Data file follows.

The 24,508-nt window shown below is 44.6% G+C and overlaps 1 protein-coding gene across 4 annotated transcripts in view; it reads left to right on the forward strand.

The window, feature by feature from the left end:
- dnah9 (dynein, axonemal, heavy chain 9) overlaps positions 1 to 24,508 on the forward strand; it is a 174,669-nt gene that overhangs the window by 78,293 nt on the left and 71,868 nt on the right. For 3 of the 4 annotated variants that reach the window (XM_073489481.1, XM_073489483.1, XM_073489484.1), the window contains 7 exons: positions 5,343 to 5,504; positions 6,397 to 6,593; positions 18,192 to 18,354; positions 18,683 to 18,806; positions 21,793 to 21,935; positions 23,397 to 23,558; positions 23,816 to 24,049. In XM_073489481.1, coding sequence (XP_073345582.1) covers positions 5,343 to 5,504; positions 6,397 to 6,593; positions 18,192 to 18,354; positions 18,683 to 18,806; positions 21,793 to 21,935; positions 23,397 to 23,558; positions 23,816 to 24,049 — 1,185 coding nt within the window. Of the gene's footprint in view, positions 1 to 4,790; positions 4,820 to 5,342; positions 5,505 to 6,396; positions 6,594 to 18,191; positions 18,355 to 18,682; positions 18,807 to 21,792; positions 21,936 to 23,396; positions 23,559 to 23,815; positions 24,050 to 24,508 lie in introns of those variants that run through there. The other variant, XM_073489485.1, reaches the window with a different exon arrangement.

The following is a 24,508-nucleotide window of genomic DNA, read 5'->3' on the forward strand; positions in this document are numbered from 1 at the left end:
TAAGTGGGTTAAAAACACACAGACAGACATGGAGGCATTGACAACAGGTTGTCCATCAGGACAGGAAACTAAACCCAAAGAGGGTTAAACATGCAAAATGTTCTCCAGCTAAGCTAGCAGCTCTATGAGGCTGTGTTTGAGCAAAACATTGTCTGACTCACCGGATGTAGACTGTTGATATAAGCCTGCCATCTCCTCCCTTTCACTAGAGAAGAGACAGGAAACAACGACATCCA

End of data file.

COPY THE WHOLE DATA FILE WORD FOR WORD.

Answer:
The 24,508-nt window shown below is 44.6% G+C and overlaps 1 protein-coding gene across 4 annotated transcripts in view; it reads left to right on the forward strand.

The window, feature by feature from the left end:
- dnah9 (dynein, axonemal, heavy chain 9) overlaps positions 1 to 24,508 on the forward strand; it is a 174,669-nt gene that overhangs the window by 78,293 nt on the left and 71,868 nt on the right. For 3 of the 4 annotated variants that reach the window (XM_073489481.1, XM_073489483.1, XM_073489484.1), the window contains 7 exons: positions 5,343 to 5,504; positions 6,397 to 6,593; positions 18,192 to 18,354; positions 18,683 to 18,806; positions 21,793 to 21,935; positions 23,397 to 23,558; positions 23,816 to 24,049. In XM_073489481.1, coding sequence (XP_073345582.1) covers positions 5,343 to 5,504; positions 6,397 to 6,593; positions 18,192 to 18,354; positions 18,683 to 18,806; positions 21,793 to 21,935; positions 23,397 to 23,558; positions 23,816 to 24,049 — 1,185 coding nt within the window. Of the gene's footprint in view, positions 1 to 4,790; positions 4,820 to 5,342; positions 5,505 to 6,396; positions 6,594 to 18,191; positions 18,355 to 18,682; positions 18,807 to 21,792; positions 21,936 to 23,396; positions 23,559 to 23,815; positions 24,050 to 24,508 lie in introns of those variants that run through there. The other variant, XM_073489485.1, reaches the window with a different exon arrangement.

The following is a 24,508-nucleotide window of genomic DNA, read 5'->3' on the forward strand; positions in this document are numbered from 1 at the left end:
TAAGTGGGTTAAAAACACACAGACAGACATGGAGGCATTGACAACAGGTTGTCCATCAGGACAGGAAACTAAACCCAAAGAGGGTTAAACATGCAAAATGTTCTCCAGCTAAGCTAGCAGCTCTATGAGGCTGTGTTTGAGCAAAACATTGTCTGACTCACCGGATGTAGACTGTTGATATAAGCCTGCCATCTCCTCCCTTTCACTAGAGAAGAGACAGGAAACAACGACATCCA